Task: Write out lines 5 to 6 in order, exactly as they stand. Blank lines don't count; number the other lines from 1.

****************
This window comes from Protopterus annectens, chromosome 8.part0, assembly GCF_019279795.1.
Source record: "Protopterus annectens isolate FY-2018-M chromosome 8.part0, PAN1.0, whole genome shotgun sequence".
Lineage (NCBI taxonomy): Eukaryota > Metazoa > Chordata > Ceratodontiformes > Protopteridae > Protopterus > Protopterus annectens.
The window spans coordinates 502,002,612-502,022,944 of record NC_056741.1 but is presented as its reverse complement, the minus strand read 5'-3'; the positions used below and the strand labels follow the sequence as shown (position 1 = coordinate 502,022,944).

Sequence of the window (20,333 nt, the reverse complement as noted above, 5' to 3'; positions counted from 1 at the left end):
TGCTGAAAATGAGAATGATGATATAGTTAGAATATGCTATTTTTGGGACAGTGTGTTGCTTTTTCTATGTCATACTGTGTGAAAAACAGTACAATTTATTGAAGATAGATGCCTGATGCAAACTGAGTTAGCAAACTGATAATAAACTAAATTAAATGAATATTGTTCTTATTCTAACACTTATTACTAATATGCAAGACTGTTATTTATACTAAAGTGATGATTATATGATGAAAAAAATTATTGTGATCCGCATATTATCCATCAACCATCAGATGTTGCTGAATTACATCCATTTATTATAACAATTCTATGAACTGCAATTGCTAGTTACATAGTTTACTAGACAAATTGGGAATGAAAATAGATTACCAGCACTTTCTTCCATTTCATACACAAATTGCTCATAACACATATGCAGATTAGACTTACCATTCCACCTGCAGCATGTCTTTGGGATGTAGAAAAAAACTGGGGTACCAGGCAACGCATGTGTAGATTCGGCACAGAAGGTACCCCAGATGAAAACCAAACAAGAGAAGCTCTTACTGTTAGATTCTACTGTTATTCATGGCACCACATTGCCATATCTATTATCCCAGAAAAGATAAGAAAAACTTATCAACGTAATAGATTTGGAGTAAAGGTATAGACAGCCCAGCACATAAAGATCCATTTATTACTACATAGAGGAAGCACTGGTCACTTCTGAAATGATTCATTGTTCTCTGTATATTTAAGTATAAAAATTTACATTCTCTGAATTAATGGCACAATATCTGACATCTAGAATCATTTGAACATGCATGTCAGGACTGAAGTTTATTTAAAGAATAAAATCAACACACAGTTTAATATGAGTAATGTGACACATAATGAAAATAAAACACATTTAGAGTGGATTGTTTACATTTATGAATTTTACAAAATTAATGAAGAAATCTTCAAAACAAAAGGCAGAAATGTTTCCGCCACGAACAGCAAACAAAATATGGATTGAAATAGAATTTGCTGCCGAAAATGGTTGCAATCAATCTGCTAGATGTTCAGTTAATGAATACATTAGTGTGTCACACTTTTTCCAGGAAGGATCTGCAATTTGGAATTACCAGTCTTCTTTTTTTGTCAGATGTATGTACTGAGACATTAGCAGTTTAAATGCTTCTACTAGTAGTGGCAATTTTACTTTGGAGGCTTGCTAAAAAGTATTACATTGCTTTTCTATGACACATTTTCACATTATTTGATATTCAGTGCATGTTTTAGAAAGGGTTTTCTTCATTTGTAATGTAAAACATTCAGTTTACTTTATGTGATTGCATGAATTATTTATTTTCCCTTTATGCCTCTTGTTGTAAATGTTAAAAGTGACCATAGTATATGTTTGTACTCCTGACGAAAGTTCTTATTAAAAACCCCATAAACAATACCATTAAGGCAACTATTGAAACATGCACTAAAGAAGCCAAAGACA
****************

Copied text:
Sequence of the window (20,333 nt, the reverse complement as noted above, 5' to 3'; positions counted from 1 at the left end):
TGCTGAAAATGAGAATGATGATATAGTTAGAATATGCTATTTTTGGGACAGTGTGTTGCTTTTTCTATGTCATACTGTGTGAAAAACAGTACAATTTATTGAAGATAGATGCCTGATGCAAACTGAGTTAGCAAACTGATAATAAACTAAATTAAATGAATATTGTTCTTATTCTAACACTTATTACTAATATGCAAGACTGTTATTTATACTAAAGTGATGATTATATGATGAAAAAAATTATTGTGATCCGCATATTATCCATCAACCATCAGATGTTGCTGAATTACATCCATTTATTATAACAATTCTATGAACTGCAATTGCTAGTTACATAGTTTACTAGACAAATTGGGAATGAAAATAGATTACCAGCACTTTCTTCCATTTCATACACAAATTGCTCATAACACATATGCAGATTAGACTTACCATTCCACCTGCAGCATGTCTTTGGGATGTAGAAAAAAACTGGGGTACCAGGCAACGCATGTGTAGATTCGGCACAGAAGGTACCCCAGATGAAAACCAAACAAGAGAAGCTCTTACTGTTAGATTCTACTGTTATTCATGGCACCACATTGCCATATCTATTATCCCAGAAAAGATAAGAAAAACTTATCAACGTAATAGATTTGGAGTAAAGGTATAGACAGCCCAGCACATAAAGATCCATTTATTACTACATAGAGGAAGCACTGGTCACTTCTGAAATGATTCATTGTTCTCTGTATATTTAAGTATAAAAATTTACATTCTCTGAATTAATGGCACAATATCTGACATCTAGAATCATTTGAACATGCATGTCAGGACTGAAGTTTATTTAAAGAATAAAATCAACACACAGTTTAATATGAGTAATGTGACACATAATGAAAATAAAACACATTTAGAGTGGATTGTTTACATTTATGAATTTTACAAAATTAATGAAGAAATCTTCAAAACAAAAGGCAGAAATGTTTCCGCCACGAACAGCAAACAAAATATGGATTGAAATAGAATTTGCTGCCGAAAATGGTTGCAATCAATCTGCTAGATGTTCAGTTAATGAATACATTAGTGTGTCACACTTTTTCCAGGAAGGATCTGCAATTTGGAATTACCAGTCTTCTTTTTTTGTCAGATGTATGTACTGAGACATTAGCAGTTTAAATGCTTCTACTAGTAGTGGCAATTTTACTTTGGAGGCTTGCTAAAAAGTATTACATTGCTTTTCTATGACACATTTTCACATTATTTGATATTCAGTGCATGTTTTAGAAAGGGTTTTCTTCATTTGTAATGTAAAACATTCAGTTTACTTTATGTGATTGCATGAATTATTTATTTTCCCTTTATGCCTCTTGTTGTAAATGTTAAAAGTGACCATAGTATATGTTTGTACTCCTGACGAAAGTTCTTATTAAAAACCCCATAAACAATACCATTAAGGCAACTATTGAAACATGCACTAAAGAAGCCAAAGACA